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It’s Not a Tag, It’s Art

It’s certainly not your stereotypical art opening. No stark gallery walls, no awkward classiness, no black-clad intensity, no pretention. A mass of 20-somethings spills from the alley alongside the Ultraviolet Café, bottled beers in hand. More people arrive, and the wine breaks out in the café. People sip cabernet from plastic cups as they peruse the art hanging in the café, in the alley, and—the main attraction—the 40-foot-tall mural that now runs along entire side of the Spectrum 8 Theaters. The mural, Pinstripe Marauder, officially opened Monday night, along with a weeklong art show at the Ultraviolet Café featuring smaller pieces by the mural’s three creators, Mr. Prvrt, Dwell, and oneUnit, three of the Capital Region’s most active and respected graffiti artists. Pinstripe Marauder is the largest project the team has ever taken on.

It’s certainly not your stereotypical graffiti art. Graffiti—it’s one of those wildly encompassing terms that makes some people think of gang tags and sharpie scrawlings on bathroom walls, while others think street art, urban revitalization, public expression. You’ll find no aimless scrawlings here. The mural, commissioned by the Spectrum owners who have long been fans of the trio’s work, is elaborate, intricate and thoroughly planned. A huge, freakish, human monster cowers against the edge of the wall, eyes goggled, sneakers untied, anxious. A flock of crows swoops through the aerial space, detailed down to the ruff of their feathers. A crowd (much like tonight’s) trails the length of the wall, pointing, swatting birds, snapping pictures, the folds of their clothes almost tactile. The overall effect is near-photorealistic, created entirely with stencils and spray paint. The team took hundreds of reference photos, which they broke into gradients on the computer, then hand-drew and -cut the stencils used to spray the mural.

Mr. Prvrt, with a beaming smile, speaks entusiastically about the mural and about graffiti art in general. He believes graffiti art has worked its way into galleries not only because it is omnipresent, but because it is a vibrant, expressive, and connecting form of art. “It has more life than art just made to hang on walls,” He says. “It’s art for the community, art to interact with.” It’s that very sense of interaction that Pinstripe Marauder is created around. Not only are the subjects of the mural all members of the community (a little package of a boy rolls by us on wheelie-sneakers—he’s sprayed on the wall as a tiny policeman), but the people who stop to take in the massive scene become part of it. Like those on the wall, the living crowd walks by, points, snaps pictures. And then there are the crows—thousands of crows roost behind the Spectrum, often swooping by the mural, almost blending in.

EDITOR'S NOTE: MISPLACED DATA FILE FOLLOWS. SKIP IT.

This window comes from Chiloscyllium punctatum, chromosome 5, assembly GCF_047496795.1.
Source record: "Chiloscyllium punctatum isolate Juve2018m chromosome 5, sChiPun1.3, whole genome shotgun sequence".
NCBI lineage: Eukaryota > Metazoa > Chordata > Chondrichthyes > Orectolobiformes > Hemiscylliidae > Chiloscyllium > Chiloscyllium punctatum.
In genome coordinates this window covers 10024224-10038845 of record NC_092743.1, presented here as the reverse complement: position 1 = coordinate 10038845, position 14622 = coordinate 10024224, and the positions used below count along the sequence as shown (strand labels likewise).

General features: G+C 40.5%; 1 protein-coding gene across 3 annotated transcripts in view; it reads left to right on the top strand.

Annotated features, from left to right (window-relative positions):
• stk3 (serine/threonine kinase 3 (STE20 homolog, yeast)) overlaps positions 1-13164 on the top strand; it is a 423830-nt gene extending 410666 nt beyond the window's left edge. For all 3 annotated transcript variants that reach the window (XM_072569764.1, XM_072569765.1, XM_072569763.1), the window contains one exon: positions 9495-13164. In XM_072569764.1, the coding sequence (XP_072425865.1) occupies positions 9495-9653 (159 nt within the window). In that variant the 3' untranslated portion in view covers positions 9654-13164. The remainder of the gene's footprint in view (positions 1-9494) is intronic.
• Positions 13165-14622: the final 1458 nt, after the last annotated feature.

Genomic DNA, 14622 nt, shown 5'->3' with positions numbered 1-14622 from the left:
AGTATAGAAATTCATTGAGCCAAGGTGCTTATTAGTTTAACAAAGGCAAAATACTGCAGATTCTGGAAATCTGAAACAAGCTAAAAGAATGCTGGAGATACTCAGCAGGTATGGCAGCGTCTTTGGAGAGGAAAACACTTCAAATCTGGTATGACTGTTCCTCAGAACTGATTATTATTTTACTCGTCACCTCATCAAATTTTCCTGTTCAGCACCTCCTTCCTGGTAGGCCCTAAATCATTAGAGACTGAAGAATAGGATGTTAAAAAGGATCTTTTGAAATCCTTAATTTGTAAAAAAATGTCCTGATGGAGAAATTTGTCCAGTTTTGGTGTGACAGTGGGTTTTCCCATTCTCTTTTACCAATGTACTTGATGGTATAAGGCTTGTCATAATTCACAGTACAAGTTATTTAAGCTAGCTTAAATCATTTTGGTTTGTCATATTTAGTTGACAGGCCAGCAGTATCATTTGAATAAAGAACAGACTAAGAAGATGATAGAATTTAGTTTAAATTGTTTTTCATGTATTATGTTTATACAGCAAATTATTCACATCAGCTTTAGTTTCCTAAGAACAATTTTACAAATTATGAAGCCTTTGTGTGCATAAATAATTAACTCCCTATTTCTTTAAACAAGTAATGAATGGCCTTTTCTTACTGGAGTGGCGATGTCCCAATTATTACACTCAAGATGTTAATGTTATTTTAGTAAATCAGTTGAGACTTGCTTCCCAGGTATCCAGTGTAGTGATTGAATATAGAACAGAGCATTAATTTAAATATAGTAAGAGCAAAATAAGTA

In addition to the Spectrum’s Pinstripe Marauder, the Ultraviolet Café is full of smaller pieces by Mr. Prvrt, Dwell and oneUnit. Almost all of them incorporate elements from the mural, including huge crows, tiny squirrels, scrollwork, small-scale versions of the crowd and the monster. The show allows a glimpse of the individual artistic styles of each artist, and how the trio weaves those styles together in the mural.

The debate over the legitimacy of graffiti art may continue indefinitely, but as Monday night demonstrated, so will the art form itself.

—Kathryn Lange

klange@metroland.net

PHOTO: Leif Zurmuhlen

Classy Trash

The 7th annual Discard Avant Garb, the notorious and celebrated “recycled fashion show,” was held Sunday evening at Capitol Repertory Theatre on North Pearl Street in downtown Albany. In addition to the couture made from transformed refuse that adorned the models who stalked the catwalk, there was a variety of entertainment. Poet and performance artist Mary Panza served as master of ceremonies. MotherJudge sang. Ex-Firlefanz Gallery mainstays Ed Atkinson and Cathy Frank staged a puppet production of The Frog Prince, with music by cellist Monica Wilson. And Jeffrey Jene worked his magic.

The sold-out event, which was cosponsored by Tess’ Lark Tavern (where the after-party was held) and Metroland, raised funds for Albany Center Galleries and the Chris Ryan Scholarship Fund. Pictured are a model dressed as, we suppose, a robot, and another model with Discard Avant Garb cofounder Roxanne Storms.

 

 

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